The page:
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Commentary: Tu Youyou’s Nobel Prize Award Brings More Confidence and Introspection to Chinese

By Yu Jianbin (People's Daily)    13:52, October 06, 2015

Chinese scientist Tu Youyou on October 5 won the Nobel Prize in physiology or medicine amongst a trio for discovering parasite therapies. Together, the three scientists found “therapies that have revolutionized the treatment of some of the most devastating parasitic diseases”. 85-year-old Tu is awarded this world-renowned prize for her contribution to reducing the death rate of malaria, minimizing patients’ suffering and promoting mankind’s health. This is what science is all about.

Tu’s name “Youyou”, or “Yuyu”, came from the Classic of Poetry, the oldest existing collection of Chinese songs and odes. The characters depict the cheerful sounds deer make when calling for mates. Tu has spent 40 years’ time on scientific research. Although the Nobel Prize did not come to her until four decades later, it is definitely the most privilege reward that recognizes Tu’s dedication and perseverance in discovering artemisinin.

Tu’s finding has saved millions’ lives during the 40 years. This also proves the value of her research product. The reward is never too late in that aspect. The moment of joy and satisfaction when she discovered the artemisinin after all kinds of failures in experiments is eternal.

Tu has won some attention when she got the Lasker Award in 2011. But there is no way to compare her popularity back to the attention she is receiving today. As the first Chinese mainland Nobel Prize Winner of natural science award, Tu’s winning completely surprised Chinese people, who have long been wondering when the first Chinese Nobel Laureate in natural science would appear.

Tu is an alumni of Peking University. She studied at the Peking University Health Science Center, Department of Pharmaceutical Sciences, from 1951 to 1955. Not only is Tu the first Chinese Nobel Laureate in natural science, she is the first Nobel Laureate who received all scientific trainings in China. The award she won made Chinese scientists gain tremendous confidence.

Let’s backtrack to 40 years ago. Tu accomplished the breakthrough findings without access to any advanced equipment, communication with outside world and papers to research. However, over the 40 years, improvements and innovations have transformed everything. Nowadays, Chinese scientists have the passion to invent. As Premiere Li Keqiang mentioned in his letter, “Tu's winning the prize signifies China's prosperity and progress in scientific and technological field”.

Evidently, Chinese scientific research has been playing a leading role in the world. And one can be sure that there is going to be a second or third “Tu” coming.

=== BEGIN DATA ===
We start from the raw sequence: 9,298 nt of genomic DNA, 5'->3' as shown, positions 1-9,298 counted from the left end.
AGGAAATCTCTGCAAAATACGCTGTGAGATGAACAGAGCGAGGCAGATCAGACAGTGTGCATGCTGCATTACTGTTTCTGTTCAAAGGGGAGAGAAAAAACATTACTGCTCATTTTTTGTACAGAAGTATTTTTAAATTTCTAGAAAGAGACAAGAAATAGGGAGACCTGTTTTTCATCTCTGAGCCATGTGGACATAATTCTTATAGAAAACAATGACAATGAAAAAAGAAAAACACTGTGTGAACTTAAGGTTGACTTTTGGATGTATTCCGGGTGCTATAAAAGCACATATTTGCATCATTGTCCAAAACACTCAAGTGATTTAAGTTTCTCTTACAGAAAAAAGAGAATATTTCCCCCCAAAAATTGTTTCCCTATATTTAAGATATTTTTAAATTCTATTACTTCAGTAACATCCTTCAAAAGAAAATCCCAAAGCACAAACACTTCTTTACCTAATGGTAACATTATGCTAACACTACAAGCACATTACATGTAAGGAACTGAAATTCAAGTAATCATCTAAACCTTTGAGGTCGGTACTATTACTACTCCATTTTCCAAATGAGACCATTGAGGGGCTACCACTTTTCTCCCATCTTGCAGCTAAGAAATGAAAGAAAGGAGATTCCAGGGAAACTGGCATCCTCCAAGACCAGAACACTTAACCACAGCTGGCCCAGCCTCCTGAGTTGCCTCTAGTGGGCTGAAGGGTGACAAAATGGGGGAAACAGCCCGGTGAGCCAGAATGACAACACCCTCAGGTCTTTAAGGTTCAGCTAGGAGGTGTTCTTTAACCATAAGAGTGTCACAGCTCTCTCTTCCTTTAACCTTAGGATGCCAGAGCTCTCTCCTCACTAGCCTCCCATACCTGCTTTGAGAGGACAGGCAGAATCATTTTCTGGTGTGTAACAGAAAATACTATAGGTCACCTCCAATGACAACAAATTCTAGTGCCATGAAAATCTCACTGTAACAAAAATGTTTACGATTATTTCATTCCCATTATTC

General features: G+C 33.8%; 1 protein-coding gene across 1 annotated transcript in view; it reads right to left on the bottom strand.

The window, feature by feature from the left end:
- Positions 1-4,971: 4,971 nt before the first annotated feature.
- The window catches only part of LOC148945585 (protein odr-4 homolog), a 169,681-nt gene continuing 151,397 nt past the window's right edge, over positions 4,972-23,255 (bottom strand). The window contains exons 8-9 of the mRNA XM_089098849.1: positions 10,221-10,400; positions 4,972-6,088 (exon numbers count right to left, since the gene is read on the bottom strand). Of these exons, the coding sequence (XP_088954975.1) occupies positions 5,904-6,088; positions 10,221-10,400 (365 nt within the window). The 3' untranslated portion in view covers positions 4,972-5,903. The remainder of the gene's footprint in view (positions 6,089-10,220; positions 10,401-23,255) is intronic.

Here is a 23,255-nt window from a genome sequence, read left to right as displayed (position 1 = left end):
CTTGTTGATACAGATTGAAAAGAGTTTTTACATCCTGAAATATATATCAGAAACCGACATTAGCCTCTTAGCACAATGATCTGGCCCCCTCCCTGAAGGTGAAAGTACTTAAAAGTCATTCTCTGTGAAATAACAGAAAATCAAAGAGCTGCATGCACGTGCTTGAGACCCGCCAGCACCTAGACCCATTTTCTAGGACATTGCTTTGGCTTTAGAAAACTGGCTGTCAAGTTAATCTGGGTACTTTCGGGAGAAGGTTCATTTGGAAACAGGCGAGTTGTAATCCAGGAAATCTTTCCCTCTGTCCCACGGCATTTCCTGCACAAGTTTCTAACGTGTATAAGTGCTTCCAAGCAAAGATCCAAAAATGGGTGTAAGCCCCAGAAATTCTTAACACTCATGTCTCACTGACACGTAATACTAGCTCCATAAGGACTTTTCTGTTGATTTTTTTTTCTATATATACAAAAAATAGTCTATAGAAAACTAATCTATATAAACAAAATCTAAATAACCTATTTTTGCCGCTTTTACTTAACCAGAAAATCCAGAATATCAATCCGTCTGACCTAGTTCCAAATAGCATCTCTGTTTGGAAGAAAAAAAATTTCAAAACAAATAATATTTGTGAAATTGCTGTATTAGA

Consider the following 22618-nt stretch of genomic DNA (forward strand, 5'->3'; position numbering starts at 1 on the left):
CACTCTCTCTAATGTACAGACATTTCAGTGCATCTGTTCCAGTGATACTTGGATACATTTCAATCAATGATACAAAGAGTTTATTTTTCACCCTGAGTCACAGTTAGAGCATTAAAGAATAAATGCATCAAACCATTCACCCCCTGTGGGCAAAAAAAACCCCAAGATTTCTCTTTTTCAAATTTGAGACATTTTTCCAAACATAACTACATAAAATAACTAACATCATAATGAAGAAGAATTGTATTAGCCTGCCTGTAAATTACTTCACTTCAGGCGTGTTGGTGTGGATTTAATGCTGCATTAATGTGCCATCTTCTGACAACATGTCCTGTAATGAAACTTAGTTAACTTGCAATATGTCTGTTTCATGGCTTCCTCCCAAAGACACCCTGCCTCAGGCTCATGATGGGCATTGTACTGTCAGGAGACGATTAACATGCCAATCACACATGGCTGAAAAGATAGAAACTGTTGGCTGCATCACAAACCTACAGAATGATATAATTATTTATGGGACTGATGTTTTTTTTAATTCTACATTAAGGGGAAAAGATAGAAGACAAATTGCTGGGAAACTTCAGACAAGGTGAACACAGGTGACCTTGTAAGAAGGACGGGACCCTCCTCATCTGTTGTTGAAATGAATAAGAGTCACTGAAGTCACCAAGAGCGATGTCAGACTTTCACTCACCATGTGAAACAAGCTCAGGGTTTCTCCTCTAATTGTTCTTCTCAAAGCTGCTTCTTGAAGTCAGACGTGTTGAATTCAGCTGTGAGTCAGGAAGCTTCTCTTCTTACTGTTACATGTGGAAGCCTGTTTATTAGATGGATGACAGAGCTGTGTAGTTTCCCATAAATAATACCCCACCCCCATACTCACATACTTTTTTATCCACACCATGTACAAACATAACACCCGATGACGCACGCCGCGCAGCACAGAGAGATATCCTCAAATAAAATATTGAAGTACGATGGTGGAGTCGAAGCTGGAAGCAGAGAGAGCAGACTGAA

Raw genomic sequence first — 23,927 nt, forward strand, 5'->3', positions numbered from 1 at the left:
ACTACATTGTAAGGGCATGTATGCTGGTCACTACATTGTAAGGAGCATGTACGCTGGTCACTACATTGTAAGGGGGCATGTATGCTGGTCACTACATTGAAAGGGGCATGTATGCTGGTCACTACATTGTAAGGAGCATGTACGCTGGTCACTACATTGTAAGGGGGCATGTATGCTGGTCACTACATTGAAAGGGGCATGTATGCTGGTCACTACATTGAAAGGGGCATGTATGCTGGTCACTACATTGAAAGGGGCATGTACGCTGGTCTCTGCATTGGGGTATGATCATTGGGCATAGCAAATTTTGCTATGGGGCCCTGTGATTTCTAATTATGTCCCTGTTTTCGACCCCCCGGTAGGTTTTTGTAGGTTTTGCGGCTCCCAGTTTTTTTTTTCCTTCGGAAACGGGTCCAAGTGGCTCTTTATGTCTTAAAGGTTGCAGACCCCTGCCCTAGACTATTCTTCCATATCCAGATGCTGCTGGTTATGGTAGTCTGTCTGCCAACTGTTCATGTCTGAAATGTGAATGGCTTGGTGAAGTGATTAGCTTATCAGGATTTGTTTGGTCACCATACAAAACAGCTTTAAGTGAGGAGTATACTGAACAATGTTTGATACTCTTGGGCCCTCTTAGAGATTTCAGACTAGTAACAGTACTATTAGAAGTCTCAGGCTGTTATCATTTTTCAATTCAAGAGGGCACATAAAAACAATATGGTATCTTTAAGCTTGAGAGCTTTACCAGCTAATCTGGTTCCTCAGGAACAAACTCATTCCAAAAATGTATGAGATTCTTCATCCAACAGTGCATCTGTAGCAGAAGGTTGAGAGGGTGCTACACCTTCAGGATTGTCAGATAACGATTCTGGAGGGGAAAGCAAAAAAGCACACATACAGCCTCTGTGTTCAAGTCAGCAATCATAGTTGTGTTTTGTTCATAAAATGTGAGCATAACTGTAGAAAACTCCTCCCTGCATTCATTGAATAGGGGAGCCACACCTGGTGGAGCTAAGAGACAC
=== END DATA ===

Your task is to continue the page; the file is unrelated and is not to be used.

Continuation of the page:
Tu’s winning will help people come to realize that all those international publications and journals, whether it is the Nobel Prize, SCI publishing, Nature, or Science, are all just gimmicks of measuring tools. There’s no need to improperly belittle oneself. The sole key is to be oneself and try one’s best with confidence. There had been doubts about “whether there would be a Chinese national awarded the Nobel Prize.” This sort of doubts is unnecessary. The scientific awards are equal to all, as long as the research findings are good enough.

Tu’s record-breaking winning serves as a reminder to those who are too eager for instant success. Science is never about instant success. There is no way to measure how much you spend on scientific research and compare it with how much reward you get.

Some may question about Tu’s lacking a doctoral degree, international experience, and a title as academician of the Chinese academy. Tu’s experience is unique. It is hard to predict whether the next Chinese Nobel Laureate may have any of these backgrounds. There’s no need to tag a scientist and to look at the whole scientific community through these kinds of tags.

The fact that Tu has none of these three backgrounds also reminds us that science should be more accessible to all. One shall be able to become a scientist no matter what kind of background he or she comes from, as long as one devotes into scientific research. There have been discussions on people who really love science are never aiming the awards. They might not achieve much during their whole lives. But their contributions are infinite. They work so hard to prove the wrong way so that the future researcher will be closer to the right one.

For Chinese scientists, a more diverse and flexible measurement and awarding system are needed. A lot of Japanese Nobel Laureates came from companies and independent institutions. In the U.S., companies such as Microsoft hire a lot of talented scientists for their researches. In a recent reform regulation jointly passed and distributed by General Office of the State Council of the People's Republic of China and General Office of the Communist Party of China, decisions have already been made on transforming the current measuring system from research product quantity to its quality and how innovative the product is. Any real contribution the research has made to the society is also counted. This kind of regulation will allow more space and time for Chinese scientists to devote into their researches.

Artemisinin and science saved lived around the world. Tu saved the confidence of Chinese scientists, who will care less about whether a Chinese scientist be awarded the Nobel Prize in the future.

William Campbell, Satoshi Omura and Tu Youyou jointly won the 2015 Nobel Prize for medicine for their work against parasitic diseases.

(Translated by Shen Chen and Joanna Law from Commentary 《屠呦呦获诺奖 让我们更自信更自省》, published on People's Daily, Oct.6, 2015) 

(For the latest China news, Please follow People's Daily on Twitter and Facebook)
(Editor:Ma Xiaochun,Bianji)

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